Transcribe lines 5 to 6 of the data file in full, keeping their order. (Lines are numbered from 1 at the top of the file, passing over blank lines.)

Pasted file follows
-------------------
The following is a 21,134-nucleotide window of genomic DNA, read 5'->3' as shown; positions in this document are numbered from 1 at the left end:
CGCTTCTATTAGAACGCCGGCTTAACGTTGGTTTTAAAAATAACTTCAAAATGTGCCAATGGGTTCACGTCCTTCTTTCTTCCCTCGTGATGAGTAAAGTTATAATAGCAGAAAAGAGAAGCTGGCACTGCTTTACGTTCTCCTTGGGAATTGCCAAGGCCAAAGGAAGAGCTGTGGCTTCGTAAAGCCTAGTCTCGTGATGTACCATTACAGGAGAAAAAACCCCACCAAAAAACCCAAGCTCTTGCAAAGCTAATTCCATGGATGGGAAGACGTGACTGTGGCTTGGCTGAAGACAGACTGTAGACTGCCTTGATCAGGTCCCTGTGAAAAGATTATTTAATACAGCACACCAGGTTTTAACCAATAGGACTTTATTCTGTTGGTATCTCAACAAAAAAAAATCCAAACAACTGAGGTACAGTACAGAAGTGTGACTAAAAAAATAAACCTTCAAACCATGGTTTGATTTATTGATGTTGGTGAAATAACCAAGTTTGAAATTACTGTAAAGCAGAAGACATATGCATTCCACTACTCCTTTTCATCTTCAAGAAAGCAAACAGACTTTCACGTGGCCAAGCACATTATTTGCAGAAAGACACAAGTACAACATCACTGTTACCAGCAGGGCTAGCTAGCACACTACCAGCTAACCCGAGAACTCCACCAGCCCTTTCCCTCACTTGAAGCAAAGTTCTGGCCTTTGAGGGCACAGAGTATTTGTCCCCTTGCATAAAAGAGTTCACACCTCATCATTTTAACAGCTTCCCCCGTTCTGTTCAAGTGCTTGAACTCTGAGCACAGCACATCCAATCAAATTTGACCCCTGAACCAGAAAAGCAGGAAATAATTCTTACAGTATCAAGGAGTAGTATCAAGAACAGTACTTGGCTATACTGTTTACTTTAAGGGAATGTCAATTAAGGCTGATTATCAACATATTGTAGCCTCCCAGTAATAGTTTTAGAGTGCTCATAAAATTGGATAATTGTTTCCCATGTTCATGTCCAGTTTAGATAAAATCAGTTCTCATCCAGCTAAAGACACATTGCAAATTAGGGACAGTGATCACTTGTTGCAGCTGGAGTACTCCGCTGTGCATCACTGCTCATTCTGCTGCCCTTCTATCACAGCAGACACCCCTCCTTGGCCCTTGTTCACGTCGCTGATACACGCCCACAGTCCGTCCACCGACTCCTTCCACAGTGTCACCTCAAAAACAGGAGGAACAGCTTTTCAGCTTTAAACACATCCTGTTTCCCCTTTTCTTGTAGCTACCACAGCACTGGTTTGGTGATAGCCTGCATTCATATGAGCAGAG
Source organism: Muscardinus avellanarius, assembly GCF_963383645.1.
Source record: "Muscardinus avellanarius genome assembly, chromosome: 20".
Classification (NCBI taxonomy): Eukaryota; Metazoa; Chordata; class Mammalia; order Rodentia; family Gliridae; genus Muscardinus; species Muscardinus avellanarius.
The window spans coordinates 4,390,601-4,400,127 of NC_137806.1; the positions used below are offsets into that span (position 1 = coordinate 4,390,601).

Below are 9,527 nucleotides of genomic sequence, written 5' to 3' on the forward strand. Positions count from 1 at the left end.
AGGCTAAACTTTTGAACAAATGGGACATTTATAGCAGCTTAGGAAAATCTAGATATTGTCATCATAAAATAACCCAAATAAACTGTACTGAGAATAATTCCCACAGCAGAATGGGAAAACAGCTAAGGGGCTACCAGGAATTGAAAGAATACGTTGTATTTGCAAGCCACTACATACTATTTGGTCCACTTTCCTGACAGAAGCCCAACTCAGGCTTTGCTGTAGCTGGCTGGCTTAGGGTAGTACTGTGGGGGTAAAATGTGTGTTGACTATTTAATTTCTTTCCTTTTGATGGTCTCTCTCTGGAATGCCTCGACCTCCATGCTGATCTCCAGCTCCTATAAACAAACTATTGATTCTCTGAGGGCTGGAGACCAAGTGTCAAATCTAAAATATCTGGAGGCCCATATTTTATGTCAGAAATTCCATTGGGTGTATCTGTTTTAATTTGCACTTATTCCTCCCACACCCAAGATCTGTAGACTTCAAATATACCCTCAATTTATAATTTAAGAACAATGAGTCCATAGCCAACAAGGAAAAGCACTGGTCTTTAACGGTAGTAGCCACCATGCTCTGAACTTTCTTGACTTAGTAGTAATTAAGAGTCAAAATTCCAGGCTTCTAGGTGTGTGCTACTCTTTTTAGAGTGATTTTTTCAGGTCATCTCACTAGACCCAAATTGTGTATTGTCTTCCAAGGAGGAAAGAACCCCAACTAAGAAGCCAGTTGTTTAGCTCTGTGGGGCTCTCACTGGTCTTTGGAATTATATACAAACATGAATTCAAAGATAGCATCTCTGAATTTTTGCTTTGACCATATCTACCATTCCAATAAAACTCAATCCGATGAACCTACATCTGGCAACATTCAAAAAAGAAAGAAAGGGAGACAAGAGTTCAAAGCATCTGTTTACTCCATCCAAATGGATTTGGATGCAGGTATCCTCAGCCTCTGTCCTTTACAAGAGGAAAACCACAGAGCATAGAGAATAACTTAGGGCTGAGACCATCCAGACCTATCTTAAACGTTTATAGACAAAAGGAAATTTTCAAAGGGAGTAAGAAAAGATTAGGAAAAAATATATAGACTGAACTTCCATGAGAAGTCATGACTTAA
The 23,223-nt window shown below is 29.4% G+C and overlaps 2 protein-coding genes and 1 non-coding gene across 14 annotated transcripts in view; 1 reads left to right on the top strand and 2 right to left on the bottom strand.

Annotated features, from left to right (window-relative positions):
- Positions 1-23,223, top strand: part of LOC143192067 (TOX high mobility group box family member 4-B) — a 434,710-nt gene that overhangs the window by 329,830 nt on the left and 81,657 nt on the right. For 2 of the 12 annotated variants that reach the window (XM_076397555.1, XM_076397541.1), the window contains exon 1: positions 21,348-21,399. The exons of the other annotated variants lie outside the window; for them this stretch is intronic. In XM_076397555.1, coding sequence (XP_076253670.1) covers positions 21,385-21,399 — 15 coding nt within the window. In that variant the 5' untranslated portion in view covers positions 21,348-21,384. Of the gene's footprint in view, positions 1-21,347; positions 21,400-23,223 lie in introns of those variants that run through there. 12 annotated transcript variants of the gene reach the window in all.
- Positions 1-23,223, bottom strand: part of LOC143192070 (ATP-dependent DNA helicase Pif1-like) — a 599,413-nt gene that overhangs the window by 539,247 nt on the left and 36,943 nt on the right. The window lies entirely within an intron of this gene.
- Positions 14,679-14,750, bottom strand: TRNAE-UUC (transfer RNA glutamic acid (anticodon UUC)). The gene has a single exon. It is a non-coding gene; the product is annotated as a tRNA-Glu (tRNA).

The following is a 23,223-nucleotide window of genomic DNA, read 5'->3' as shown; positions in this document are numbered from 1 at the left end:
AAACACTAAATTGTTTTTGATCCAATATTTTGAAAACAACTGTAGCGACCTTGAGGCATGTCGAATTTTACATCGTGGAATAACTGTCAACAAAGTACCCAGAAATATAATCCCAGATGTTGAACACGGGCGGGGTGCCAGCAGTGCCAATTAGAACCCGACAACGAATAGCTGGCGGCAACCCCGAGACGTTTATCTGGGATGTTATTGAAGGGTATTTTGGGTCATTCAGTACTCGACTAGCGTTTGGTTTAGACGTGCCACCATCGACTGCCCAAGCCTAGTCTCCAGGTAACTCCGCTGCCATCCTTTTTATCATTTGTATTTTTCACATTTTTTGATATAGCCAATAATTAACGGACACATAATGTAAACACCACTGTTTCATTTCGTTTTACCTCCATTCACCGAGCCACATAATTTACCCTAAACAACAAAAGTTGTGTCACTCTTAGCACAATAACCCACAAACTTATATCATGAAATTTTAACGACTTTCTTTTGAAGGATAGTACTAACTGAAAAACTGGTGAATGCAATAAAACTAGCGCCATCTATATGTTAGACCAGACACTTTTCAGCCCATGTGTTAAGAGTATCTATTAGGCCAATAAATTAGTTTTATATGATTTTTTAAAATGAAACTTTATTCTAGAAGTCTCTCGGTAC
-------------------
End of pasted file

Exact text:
Classification (NCBI taxonomy): Eukaryota; Metazoa; Chordata; class Mammalia; order Rodentia; family Gliridae; genus Muscardinus; species Muscardinus avellanarius.
The window spans coordinates 4,390,601-4,400,127 of NC_137806.1; the positions used below are offsets into that span (position 1 = coordinate 4,390,601).